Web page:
How great, how elevated above all utterance or all conception of men or angels, must the glory of Christ be as the Son of the Father in truth and love! And not only is the Lord Jesus Christ glorious in his essential Deity as the Son of God, but glorious also in his holy, spotless humanity which he assumed in the womb of the Virgin Mary. For this, though the flesh and blood of the children, was "that holy thing which was begotten of the Holy Ghost," and was taken into union with his eternal Deity, that he might be "Immanuel, God with us."
The purity, holiness and innocence, the spotless beauty and complete perfection of this human nature, make it in itself exceedingly glorious; but its great glory is the union that it possesses and enjoys with the divine nature of the Son of God. The pure humanity of Jesus veils his Deity, and yet the Deity shines through it, filling it with unutterable brightness, and irradiating it with inconceivable glory. There is no confusion or blending of the two natures, for humanity cannot become Deity, nor can Deity become humanity; each nature remains distinct; and each nature has its own peculiar glory.
But there is a glory also in the union of both natures in the Person of the God-man. That such wisdom should have been displayed, such grace manifested, such love revealed, and that the union of the two natures in the Person of the Son of God should not only have, so to speak, formerly originated, but should still unceasingly uphold, and eternally maintain salvation with all its present fruits of grace, and all its future fruits of glory, makes the union of the two natures unspeakably glorious. And when we consider further that through this union of humanity with Deity, the Church is brought into the most intimate nearness and closest relationship with the Father and the Holy Ghost, what a glory is seen to illuminate the Person of the God-man, who as God is one with God, and as man is one with man, and thus unites man to God, and God to man; thus bringing about the fulfilment of those wonderful words, "That they all may be one; as thou, Father, art in me, and I in thee, that they also may be one in us." And again, "I in them, and thou in me, that they may be made perfect in one."
Thus there is the glory of Christ as God, the glory of Christ as man, and the glory of Christ as God-man. And this threefold glory of Christ corresponds in a measure with what he was before he came into the world, with what he was whilst in the world, and with what he now is as having gone to the Father, according to his own words (John 16:28). Before he came into the world his chief glory was that belonging to him as the Son of God; whilst in the world his chief glory was in being the Son of man; and now that he is gone back to heaven his chief glory is that of his being God and man in one glorious Person.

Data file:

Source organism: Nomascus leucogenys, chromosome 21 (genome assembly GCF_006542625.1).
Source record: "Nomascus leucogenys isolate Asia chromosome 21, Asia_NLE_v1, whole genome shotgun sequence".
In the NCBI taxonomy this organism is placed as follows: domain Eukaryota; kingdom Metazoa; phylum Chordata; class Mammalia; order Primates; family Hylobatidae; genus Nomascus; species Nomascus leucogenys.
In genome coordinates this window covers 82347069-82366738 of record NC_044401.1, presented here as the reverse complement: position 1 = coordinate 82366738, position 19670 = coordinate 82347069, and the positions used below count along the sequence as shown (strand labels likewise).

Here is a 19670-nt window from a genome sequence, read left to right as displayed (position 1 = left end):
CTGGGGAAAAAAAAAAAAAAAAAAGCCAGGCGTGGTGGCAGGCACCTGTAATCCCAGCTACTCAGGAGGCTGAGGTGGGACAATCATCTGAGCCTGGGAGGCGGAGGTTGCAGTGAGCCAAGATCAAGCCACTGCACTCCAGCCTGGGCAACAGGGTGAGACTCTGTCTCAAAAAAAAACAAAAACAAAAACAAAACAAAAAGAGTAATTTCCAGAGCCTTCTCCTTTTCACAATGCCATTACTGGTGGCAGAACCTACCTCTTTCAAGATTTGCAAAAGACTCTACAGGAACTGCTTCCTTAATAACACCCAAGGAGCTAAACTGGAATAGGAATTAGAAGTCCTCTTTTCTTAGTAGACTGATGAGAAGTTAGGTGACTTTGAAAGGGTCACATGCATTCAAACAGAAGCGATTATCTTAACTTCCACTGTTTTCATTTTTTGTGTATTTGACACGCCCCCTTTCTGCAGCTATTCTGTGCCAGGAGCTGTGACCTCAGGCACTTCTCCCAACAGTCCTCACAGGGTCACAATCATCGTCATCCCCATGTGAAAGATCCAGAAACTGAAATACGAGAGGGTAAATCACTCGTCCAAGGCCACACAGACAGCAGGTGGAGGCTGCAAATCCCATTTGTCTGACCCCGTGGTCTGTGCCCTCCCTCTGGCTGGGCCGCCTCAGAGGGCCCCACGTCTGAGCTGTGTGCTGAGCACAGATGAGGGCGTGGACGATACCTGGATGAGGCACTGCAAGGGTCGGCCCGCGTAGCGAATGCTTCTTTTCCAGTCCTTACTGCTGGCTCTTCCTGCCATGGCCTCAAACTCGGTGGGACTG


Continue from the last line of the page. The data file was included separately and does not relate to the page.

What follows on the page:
This latter glory of Christ, which is, in an especial sense, his mediatorial glory, is seen by faith here, and will be seen in the open vision of bliss hereafter. The three disciples on the Mount of transfiguration, Stephen at the time of his martyrdom, Paul when caught up into the third heaven, John in Patmos, had all special and supernatural manifestations of the glory of Christ; that is, surpassing what is generally given to believers. But the usual way in which we now see his glory is by the Holy Spirit "glorifying him by receiving of what is his, and shewing it to the soul." This divine and blessed Teacher testifies of him; takes away the veil of ignorance and unbelief which hides him from view; shines with a holy and sacred light on the Scriptures that speak of him; and raising up faith to believe in his name sets him before the eyes of the enlightened understanding, so that he is looked unto and upon; and though not seen with the bodily eye, is loved, believed, and rejoiced in with joy unspeakable and full of glory.
Thus seen by the eye of faith, all that he is and has, all that he says and does is made precious and glorious. His miracles of mercy, whilst here below; his words so full of grace, wisdom, and truth; his going about doing good; his sweet example of patience, meekness, and submission; his sufferings and sorrows in the garden and on the cross; his spotless holiness and purity, yet tender compassion to poor lost sinners; his atoning blood and justifying obedience; his dying love, so strong and firm, yet so tried by earth, heaven, and hell; his lowly, yet honourable burial; his glorious resurrection, as the first-begotten of the dead, by which he was declared to be the Son of God with power; his ascension to the right hand of the Father, where he reigns and rules, all power being given unto him in heaven and earth, and yet intercedes for his people as the great High Priest over the house of God. What beauty and glory shine forth in all these divine realities, when faith can view them in union with the work and Person of Immanuel!